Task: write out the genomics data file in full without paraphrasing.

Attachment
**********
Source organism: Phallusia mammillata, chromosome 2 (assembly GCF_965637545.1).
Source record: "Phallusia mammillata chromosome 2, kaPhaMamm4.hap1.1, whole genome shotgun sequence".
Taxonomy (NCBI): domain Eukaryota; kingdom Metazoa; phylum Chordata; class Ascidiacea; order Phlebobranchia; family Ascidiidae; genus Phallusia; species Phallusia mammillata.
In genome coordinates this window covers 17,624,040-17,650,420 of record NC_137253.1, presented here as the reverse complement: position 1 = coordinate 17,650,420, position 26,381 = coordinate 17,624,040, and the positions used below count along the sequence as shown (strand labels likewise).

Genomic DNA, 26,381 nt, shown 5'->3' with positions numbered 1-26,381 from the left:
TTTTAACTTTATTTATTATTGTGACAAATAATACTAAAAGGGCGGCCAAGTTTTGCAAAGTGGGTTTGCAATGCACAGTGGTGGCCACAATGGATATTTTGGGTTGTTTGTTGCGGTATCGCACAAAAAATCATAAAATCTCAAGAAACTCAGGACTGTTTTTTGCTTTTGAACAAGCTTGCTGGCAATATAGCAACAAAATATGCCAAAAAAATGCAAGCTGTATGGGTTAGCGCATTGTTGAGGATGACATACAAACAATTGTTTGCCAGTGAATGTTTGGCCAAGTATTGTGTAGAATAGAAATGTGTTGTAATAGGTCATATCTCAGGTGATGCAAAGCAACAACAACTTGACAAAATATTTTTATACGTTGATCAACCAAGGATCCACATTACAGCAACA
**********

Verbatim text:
Source organism: Phallusia mammillata, chromosome 2 (assembly GCF_965637545.1).
Source record: "Phallusia mammillata chromosome 2, kaPhaMamm4.hap1.1, whole genome shotgun sequence".
Taxonomy (NCBI): domain Eukaryota; kingdom Metazoa; phylum Chordata; class Ascidiacea; order Phlebobranchia; family Ascidiidae; genus Phallusia; species Phallusia mammillata.
In genome coordinates this window covers 17,624,040-17,650,420 of record NC_137253.1, presented here as the reverse complement: position 1 = coordinate 17,650,420, position 26,381 = coordinate 17,624,040, and the positions used below count along the sequence as shown (strand labels likewise).

Genomic DNA, 26,381 nt, shown 5'->3' with positions numbered 1-26,381 from the left:
TTTTAACTTTATTTATTATTGTGACAAATAATACTAAAAGGGCGGCCAAGTTTTGCAAAGTGGGTTTGCAATGCACAGTGGTGGCCACAATGGATATTTTGGGTTGTTTGTTGCGGTATCGCACAAAAAATCATAAAATCTCAAGAAACTCAGGACTGTTTTTTGCTTTTGAACAAGCTTGCTGGCAATATAGCAACAAAATATGCCAAAAAAATGCAAGCTGTATGGGTTAGCGCATTGTTGAGGATGACATACAAACAATTGTTTGCCAGTGAATGTTTGGCCAAGTATTGTGTAGAATAGAAATGTGTTGTAATAGGTCATATCTCAGGTGATGCAAAGCAACAACAACTTGACAAAATATTTTTATACGTTGATCAACCAAGGATCCACATTACAGCAACA